By Naseer Ahmed, New Age Islam
14 April, 2015
Rashid Sb’s article on the same subject makes a profound observation:
“As in architecture, when reconstruction of a structure is undertaken, it brings in a change in it to the extent that a paradigm shift in the functional use of the redesigned structure occurs. The design follows the ‘form’ for the ‘function’of the new structure that is meant for. It often leaves no trace of the old building and its previous pattern of use.
Similarly Iqbal’s intellectual architecture for Islam highlights the potential of paradigm change that should occur when ‘Religious Thoughts’ in Islam are ‘Reconstructed’.”
Winston Churchill also said something very similar “In the beginning we shape our structures, thereafter, they shape us”. How true!
I have been lately working on some core issues in Islam and it started with how Pickthal understood the word kafir. He said “In the Qur’an I find two meanings (of a Kafir), which become one the moment that we try to realize the divine standpoint. The Kafir in the first place, is not the follower of any religion. He is the opponent of Allah’s benevolent will and purpose for mankind - therefore the disbeliever in the truth of all religions, the disbeliever in all Scriptures as of divine revelation, the disbeliever to the point of active opposition in all the Prophets (pbut) whom the Muslims are bidden to regard, without distinction, as messengers of Allah”.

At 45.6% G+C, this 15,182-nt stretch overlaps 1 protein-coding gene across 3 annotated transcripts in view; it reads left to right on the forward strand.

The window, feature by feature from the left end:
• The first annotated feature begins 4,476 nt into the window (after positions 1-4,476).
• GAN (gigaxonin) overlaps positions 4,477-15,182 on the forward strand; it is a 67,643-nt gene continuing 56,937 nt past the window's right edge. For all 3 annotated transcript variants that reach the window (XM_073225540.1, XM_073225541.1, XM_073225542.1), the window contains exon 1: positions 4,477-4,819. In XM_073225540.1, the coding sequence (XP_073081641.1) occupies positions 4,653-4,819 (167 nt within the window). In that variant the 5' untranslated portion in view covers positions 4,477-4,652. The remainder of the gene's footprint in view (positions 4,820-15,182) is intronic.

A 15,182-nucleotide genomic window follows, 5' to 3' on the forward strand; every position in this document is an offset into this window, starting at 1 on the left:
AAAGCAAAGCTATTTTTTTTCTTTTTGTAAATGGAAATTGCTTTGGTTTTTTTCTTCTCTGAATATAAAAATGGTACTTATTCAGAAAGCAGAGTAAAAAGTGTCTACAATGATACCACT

This came as a surprise and I began my research by examining every single verse that uses the word or its grammatical variants. The analysis based on considering every single verse lead to some very dramatic conclusions. The discovery was that in verses that deal with the spiritual dimension or with Belief in God, Messengers, Scriptures and the hereafter, kafir has a fixed meaning of those who reject the “truth of the message brought by the messengers”. Even in the spiritual dimension, kufr is relative to the message or the shariat in the scriptures which is different for different people. In verses that deal with the temporal dimension “kafir” and “kufr” are faith neutral. Verses that relate to the temporal dimension explicitly describe the “kufr”. The term Kafaru then derives its meaning from the “kufr”. For example: